How to Retain Superstar Performers in a Tough Market

Many organizations are facing growing challenges when it comes to maintaining a productive workforce. There may be particular concerns about retaining their star performers; employees performing well in their jobs with plenty of runway for further improvement. There has been so much movement in the labor market – particularly among star performers – that organizations should move proactively to retain superstars. Star performers often have different motivators than other employees. Their motivations include not just by money, but also employee development opportunities that help them grow and give them exposure to the organization’s senior leaders.

“Organizations spend considerable resources recruiting and deploying stars – high performers with greater visibility – in the hopes that they will not only create value through their own contributions, but also elevate the game of those around them,” the Wall Street Journal reported recently. “Working with stars can sometimes inspire colleagues to dream bigger, learn faster, and work harder. But it doesn’t always work out that way.” Effectively managing star performers can improve those outcomes.

Employee Development: Key to Retaining Top Performers

The goal is to take a few shining diamonds in the organization and find the right fit to help them grow. The literature on star performers recommends tactical steps such as managing them carefully, avoiding overloading them with too much work, and not telling them how to do things. However, we don’t see a lot written about how to grow superstars and keep them around.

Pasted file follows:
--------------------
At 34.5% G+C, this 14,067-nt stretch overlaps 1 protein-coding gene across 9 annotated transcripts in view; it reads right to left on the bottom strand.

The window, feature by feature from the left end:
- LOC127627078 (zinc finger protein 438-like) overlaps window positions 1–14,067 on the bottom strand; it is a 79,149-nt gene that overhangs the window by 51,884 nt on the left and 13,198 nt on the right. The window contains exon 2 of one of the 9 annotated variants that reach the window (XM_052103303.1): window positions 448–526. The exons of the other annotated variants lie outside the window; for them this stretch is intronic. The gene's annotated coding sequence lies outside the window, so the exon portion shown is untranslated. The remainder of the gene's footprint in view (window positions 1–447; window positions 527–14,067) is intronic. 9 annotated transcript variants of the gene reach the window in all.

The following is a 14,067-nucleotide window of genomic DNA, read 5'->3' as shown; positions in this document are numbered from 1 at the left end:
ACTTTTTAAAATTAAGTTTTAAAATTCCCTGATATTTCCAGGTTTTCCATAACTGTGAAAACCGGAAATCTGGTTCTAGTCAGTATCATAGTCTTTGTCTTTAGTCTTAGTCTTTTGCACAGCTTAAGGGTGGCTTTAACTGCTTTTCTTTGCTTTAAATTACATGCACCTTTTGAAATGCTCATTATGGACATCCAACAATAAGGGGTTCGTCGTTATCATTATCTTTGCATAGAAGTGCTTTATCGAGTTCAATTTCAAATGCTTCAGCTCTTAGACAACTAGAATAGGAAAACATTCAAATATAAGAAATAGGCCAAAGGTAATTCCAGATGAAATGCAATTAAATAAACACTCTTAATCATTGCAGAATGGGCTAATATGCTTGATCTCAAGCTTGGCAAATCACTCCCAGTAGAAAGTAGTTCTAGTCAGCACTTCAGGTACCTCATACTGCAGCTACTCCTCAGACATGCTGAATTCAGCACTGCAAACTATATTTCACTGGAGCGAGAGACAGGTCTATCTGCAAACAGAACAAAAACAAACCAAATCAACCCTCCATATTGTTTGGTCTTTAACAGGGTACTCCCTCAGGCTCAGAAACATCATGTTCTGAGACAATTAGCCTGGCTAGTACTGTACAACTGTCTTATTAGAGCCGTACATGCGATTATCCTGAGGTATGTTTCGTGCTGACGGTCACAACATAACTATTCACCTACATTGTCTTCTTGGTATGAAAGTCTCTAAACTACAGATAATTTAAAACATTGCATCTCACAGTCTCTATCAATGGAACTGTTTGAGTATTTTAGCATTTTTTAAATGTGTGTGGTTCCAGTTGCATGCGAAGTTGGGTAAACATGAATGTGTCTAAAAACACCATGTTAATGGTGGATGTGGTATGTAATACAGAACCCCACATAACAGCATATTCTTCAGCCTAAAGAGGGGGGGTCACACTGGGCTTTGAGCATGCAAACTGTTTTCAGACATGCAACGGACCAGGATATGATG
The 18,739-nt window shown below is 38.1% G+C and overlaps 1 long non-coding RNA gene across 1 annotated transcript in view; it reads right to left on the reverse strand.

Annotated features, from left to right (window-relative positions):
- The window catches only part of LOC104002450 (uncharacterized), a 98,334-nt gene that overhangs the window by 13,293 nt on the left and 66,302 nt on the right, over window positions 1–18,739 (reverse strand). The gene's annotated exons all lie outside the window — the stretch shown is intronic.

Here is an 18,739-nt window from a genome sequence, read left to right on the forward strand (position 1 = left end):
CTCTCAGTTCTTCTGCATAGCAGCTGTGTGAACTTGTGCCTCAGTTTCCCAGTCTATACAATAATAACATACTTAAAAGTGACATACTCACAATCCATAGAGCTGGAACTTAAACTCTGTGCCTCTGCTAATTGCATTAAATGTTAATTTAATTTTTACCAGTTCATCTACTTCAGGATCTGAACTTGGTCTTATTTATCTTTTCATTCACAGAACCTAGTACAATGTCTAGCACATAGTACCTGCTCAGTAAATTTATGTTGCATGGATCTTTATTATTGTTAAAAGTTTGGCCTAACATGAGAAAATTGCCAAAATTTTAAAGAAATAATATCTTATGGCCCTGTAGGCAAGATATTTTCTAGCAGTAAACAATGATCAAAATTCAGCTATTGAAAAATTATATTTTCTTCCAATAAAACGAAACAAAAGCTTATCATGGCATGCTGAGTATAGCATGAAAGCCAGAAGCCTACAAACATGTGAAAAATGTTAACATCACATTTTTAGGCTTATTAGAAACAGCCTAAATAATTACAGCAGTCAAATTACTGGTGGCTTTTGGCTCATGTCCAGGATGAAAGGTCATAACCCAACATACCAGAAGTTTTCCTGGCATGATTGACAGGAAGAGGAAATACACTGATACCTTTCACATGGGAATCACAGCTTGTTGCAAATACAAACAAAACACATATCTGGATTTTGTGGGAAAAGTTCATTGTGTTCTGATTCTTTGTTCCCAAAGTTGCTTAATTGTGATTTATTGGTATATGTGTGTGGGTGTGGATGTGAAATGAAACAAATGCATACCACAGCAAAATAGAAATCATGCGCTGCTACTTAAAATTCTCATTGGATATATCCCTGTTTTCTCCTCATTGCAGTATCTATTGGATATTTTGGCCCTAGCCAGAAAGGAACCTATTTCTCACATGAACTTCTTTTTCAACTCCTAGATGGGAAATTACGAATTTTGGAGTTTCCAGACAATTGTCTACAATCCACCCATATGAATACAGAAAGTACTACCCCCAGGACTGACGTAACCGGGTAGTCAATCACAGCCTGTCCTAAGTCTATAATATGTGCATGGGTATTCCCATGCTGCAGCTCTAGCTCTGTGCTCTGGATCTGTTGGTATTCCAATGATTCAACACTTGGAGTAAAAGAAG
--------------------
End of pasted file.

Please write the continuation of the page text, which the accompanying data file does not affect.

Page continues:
I can reference several examples where star performers are given special assignments to lead an organization transformation. Those assignments include reorganizing a large department, implementing enterprise software, or other undertakings that change ways of working across the organization. I find this approach works well for both employers and employees. The star performers grow through high-profile work that might not be part of what they do now. The organization benefits from successful results and retains more top performers by giving them employee development opportunities that sustain their engagement.

Selecting the Right Leader for your Transformation

While working with numerous clients, we outline a four-step methodology to evaluate the fit between a star performer and the transformation assignment.

Step 1: Identify the top five capabilities requirements to lead a given transformation. They may include:

  • Flexibility
  • Ability to influence
  • Grit/determination
  • Technical knowledge
  • Communication skills
  • Commitment to new ways of working

Step 2: Assess each candidate’s current skills in these categories. Evaluate the person’s skills against the necessary capabilities and assign a numerical rating. For example, 1 might signify someone who needs significant development to build abilities vs. 3 for someone who is already possesses them.

Step 3: Share your thinking with the evaluation group. If a given candidate is weak in some areas, how can you close the gap through employee development opportunities like training and mentoring?Alternately, are they over-qualified? If they have done similar work, they may become bored if they are not challenged or learning new skills.